If you join us in Phoenix, you will get to engage in highly energized conversations with peers in your community who are all struggling with issues similar to yours.  Our job for our keynotes is to really challenge you and our audience and create an environment of thought-provoking discussion with your peers.  Don’t worry, we’ve also got a great balance of track sessions about tactical things you can do that can add value immediately.   

So, if you feel like you are currently the “VP of Broken Things” in your organization and feel there is a better way – you should strongly consider joining us in Phoenix March 4-5.  

Comments

This phrase jumps out at me:

This phrase jumps out at me: ‘there is a huge disconnect between what people think is required to move the needle in profitable revenue growth and how to track results – and it’s widening.’ Falling through this widening gap are individual sales people who are fighting an uphill battle to get one single meeting with an executive, and the cards are doubly stacked against them. Why doubly? This same complexity exists in the organizations they are trying to sell into, and they are living in the space where these two worlds meet.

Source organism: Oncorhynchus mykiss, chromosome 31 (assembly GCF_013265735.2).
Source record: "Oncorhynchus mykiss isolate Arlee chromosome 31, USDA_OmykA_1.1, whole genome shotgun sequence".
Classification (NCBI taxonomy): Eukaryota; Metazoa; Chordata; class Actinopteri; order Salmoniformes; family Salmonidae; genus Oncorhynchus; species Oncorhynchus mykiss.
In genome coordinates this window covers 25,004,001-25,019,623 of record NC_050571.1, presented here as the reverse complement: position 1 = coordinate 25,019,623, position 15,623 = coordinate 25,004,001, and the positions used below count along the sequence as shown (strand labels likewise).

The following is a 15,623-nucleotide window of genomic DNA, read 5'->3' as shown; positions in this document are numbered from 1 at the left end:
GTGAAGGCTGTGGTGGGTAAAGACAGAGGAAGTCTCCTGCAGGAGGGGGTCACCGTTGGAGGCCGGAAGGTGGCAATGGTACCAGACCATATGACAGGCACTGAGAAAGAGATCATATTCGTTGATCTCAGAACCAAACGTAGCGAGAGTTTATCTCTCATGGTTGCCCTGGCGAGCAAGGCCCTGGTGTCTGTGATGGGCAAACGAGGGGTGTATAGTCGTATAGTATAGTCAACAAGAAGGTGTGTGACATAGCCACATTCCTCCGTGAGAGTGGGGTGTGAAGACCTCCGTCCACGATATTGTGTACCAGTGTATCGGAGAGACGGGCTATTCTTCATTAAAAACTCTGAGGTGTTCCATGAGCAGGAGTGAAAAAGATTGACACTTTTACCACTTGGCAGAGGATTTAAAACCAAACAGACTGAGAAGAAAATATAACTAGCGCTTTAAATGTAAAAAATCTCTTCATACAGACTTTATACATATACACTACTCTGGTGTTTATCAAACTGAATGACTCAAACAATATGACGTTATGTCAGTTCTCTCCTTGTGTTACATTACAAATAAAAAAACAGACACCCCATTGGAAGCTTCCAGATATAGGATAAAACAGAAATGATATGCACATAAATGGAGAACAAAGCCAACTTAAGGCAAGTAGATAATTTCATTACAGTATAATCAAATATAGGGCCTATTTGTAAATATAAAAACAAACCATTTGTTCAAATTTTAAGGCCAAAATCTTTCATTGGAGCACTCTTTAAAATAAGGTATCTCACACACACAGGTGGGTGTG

This is not just a question of how executives in leadership, marketing and sales internally align to each other, but how they align to the buyers they are trying to provide value to.

“What buyers really want” is just one of the tracks at the Sales Enablement Forum in Phoenix in March. We will peel back the layers around business’ and IT executives’ expectations of the B2B organizations and sales people with whom they interact, and show what our fourth annual Buyer Insight survey says about how well those expectations are being met, and what executives tell Forrester works best to engage them in a sales conversations.